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      Working Memory: Theories, Models, and Controversies

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      Annual Review of Psychology

      Annual Reviews

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          Abstract

          I present an account of the origins and development of the multicomponent approach to working memory, making a distinction between the overall theoretical framework, which has remained relatively stable, and the attempts to build more specific models within this framework. I follow this with a brief discussion of alternative models and their relationship to the framework. I conclude with speculations on further developments and a comment on the value of attempting to apply models and theories beyond the laboratory studies on which they are typically based.

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          Most cited references 78

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          Word length and the structure of short-term memory

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            The nature of individual differences in working memory capacity: active maintenance in primary memory and controlled search from secondary memory.

            Studies examining individual differences in working memory capacity have suggested that individuals with low working memory capacities demonstrate impaired performance on a variety of attention and memory tasks compared with individuals with high working memory capacities. This working memory limitation can be conceived of as arising from 2 components: a dynamic attention component (primary memory) and a probabilistic cue-dependent search component (secondary memory). This framework is used to examine previous individual differences studies of working memory capacity, and new evidence is examined on the basis of predictions of the framework to performance on immediate free recall. It is suggested that individual differences in working memory capacity are partially due to the ability to maintain information accessible in primary memory and the ability to search for information from secondary memory. ((c) 2007 APA, all rights reserved).
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              Working memory: a view from neuroimaging.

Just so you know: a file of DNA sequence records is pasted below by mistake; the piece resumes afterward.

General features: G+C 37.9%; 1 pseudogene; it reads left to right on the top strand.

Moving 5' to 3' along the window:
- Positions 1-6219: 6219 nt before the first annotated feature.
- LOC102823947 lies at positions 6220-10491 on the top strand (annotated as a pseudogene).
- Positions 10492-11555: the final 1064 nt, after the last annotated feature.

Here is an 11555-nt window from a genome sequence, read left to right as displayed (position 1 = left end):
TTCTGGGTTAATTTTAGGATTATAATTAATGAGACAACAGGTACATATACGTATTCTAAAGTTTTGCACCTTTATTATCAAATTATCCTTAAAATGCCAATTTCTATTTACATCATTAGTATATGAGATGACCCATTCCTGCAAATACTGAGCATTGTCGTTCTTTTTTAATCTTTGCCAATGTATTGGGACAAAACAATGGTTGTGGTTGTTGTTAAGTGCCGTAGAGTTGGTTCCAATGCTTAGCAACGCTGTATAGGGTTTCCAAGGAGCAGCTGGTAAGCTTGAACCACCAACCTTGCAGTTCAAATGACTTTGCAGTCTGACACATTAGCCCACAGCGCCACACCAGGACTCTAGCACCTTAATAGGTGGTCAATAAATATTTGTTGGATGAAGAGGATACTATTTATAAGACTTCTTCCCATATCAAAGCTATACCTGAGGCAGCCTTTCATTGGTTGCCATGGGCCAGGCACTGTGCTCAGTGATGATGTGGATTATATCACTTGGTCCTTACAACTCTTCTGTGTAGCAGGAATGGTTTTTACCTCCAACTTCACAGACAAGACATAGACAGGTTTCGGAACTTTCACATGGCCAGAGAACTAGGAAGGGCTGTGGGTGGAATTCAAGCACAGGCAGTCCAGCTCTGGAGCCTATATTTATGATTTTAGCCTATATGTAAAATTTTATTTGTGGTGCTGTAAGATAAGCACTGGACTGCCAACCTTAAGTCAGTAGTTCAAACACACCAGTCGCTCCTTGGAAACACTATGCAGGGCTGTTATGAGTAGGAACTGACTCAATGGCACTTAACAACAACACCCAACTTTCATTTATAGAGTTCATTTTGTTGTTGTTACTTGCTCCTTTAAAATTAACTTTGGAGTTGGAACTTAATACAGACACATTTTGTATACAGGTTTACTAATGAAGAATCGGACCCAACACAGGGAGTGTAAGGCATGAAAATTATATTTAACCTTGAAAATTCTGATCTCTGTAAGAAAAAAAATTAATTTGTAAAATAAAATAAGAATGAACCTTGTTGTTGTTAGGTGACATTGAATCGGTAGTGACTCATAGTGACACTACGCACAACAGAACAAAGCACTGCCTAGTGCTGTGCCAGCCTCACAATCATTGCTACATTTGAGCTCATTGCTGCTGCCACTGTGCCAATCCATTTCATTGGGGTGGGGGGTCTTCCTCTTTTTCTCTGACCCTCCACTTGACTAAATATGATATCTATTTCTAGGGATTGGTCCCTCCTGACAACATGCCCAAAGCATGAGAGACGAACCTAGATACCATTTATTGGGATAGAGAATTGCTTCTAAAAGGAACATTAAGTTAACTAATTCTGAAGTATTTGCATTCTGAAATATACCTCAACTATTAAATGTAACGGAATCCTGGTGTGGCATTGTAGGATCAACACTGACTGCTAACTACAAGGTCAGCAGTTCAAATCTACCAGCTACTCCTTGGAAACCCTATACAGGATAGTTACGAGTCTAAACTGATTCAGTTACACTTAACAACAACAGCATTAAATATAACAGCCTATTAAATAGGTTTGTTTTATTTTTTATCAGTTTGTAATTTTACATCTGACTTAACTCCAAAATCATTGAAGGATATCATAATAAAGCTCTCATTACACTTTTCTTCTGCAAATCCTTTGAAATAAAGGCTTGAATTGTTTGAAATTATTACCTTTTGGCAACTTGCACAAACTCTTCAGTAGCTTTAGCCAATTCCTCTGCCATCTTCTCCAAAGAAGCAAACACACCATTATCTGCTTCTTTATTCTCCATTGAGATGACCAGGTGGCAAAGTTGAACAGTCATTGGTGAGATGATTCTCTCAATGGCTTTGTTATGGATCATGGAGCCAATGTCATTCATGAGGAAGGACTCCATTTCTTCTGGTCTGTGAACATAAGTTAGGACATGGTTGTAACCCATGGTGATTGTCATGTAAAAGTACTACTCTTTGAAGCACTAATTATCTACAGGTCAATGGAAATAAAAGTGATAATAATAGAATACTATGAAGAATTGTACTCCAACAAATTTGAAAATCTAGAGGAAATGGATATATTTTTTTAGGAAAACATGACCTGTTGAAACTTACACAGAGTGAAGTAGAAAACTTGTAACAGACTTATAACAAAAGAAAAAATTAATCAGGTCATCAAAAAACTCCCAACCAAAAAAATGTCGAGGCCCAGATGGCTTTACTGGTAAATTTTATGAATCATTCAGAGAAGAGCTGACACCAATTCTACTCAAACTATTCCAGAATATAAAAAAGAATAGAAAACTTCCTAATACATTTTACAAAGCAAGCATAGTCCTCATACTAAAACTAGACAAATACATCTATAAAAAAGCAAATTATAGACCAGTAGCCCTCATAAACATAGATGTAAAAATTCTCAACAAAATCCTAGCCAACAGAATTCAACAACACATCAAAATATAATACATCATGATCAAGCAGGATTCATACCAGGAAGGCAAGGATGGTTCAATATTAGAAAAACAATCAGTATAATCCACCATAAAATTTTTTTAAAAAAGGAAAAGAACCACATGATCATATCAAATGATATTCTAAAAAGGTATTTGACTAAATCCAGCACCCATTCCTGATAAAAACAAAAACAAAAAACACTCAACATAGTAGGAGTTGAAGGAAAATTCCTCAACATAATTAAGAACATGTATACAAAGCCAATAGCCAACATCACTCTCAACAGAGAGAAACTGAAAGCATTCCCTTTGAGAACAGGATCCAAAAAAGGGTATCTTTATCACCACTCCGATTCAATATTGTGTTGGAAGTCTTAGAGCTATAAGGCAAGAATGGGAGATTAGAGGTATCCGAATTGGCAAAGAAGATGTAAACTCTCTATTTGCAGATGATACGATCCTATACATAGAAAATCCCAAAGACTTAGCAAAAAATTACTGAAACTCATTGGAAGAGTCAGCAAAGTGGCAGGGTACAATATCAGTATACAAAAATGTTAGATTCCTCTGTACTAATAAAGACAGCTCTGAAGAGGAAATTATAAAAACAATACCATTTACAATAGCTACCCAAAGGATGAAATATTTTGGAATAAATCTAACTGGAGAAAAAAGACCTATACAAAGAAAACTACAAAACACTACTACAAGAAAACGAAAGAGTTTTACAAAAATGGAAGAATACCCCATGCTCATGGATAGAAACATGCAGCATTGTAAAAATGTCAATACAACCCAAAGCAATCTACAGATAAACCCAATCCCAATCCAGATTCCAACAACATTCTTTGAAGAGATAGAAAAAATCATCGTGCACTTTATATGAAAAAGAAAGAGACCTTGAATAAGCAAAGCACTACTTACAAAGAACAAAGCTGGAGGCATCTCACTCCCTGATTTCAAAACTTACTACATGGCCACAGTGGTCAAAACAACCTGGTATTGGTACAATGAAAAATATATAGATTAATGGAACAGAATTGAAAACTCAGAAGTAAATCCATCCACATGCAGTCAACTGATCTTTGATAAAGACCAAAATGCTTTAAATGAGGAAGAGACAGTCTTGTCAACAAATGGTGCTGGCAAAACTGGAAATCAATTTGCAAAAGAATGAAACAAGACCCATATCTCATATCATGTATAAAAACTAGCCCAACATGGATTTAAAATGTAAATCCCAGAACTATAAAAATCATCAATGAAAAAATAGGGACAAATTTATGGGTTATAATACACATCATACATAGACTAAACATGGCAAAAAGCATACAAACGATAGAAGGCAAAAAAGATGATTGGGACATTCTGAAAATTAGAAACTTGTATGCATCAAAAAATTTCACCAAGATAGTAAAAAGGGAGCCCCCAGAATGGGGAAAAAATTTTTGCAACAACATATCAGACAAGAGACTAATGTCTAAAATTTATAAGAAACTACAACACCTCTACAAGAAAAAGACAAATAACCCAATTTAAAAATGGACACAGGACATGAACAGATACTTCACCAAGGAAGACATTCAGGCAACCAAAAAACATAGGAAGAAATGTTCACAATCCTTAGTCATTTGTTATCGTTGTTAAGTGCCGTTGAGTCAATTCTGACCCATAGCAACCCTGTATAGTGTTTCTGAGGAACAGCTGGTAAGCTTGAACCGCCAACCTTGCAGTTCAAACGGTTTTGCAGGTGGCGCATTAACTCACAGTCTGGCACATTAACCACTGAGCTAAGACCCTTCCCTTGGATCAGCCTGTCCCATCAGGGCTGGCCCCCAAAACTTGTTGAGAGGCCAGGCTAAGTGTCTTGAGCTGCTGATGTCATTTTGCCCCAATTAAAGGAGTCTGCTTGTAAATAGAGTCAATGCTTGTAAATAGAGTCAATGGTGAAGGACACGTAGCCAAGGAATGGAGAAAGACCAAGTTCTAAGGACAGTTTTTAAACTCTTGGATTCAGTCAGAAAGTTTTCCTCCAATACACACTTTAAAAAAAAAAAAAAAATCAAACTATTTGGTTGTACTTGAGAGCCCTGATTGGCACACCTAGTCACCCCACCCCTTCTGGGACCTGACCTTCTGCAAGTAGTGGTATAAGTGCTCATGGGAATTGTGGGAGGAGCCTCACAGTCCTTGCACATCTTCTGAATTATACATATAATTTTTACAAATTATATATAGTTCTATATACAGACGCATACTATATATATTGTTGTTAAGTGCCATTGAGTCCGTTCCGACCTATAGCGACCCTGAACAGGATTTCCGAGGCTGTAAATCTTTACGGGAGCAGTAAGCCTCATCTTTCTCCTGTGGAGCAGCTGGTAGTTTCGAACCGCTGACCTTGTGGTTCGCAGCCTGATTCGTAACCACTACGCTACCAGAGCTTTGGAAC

J Jonides,  Mark Smith (1997)
              We have used neuroimaging techniques, mainly positron emission tomography (PET), to study cognitively driven issues about working memory. Two kinds of experiments are described. In the first kind, we employ standard subtraction logic to uncover the basic components of working memory. These studies indicate that: (a) there are different working-memory systems for spatial, object, and verbal information (with the spatial system localized more in the right hemisphere, and the verbal system more in the left hemisphere); (b) within at least the spatial and verbal systems, separable components seem to be responsible for the passive storage of information and the active maintenance of information (with the storage component being localized more in the back of the brain, and the maintenance component in the front); and (c) there may be separate components responsible for processing the contents of working memory (localized in prefrontal cortex). In our second kind of experiment we have focused on verbal working memory and incrementally varied one task parameter-memory load-in an effort to obtain a more fine-grained analysis of the system's operations. The results indicate that all relevant components of the system show some increase in activity with increasing memory load (e.g., the frontal regions responsible for verbal rehearsal show incremental increases in activation with increasing memory load). In contrast, brain regions that are not part of the working-memory system show no effect of memory load. Furthermore, the time courses of activation may differ for regions that are sensitive to load versus those that are not. Taken together, our results provide support for certain cognitive models of working memory (e.g., Baddeley, 1992) and also suggest some distinctions that these models have not emphasized. And more fundamentally, the results provide a neural base for cognitive models of working memory.
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                Author and article information

                Journal
                Annual Review of Psychology
                Annu. Rev. Psychol.
                Annual Reviews
                0066-4308
                1545-2085
                January 10 2012
                January 10 2012
                : 63
                : 1
                : 1-29
                Affiliations
                [1 ]Department of Psychology, University of York, York YO10 5DD, United Kingdom; email:
                Article
                10.1146/annurev-psych-120710-100422
                21961947
                6024bb76-0143-4876-83d2-5b7006808fb0
                © 2012

                Social policy & Welfare, Medicine, Psychology, Engineering, Public health, Life sciences

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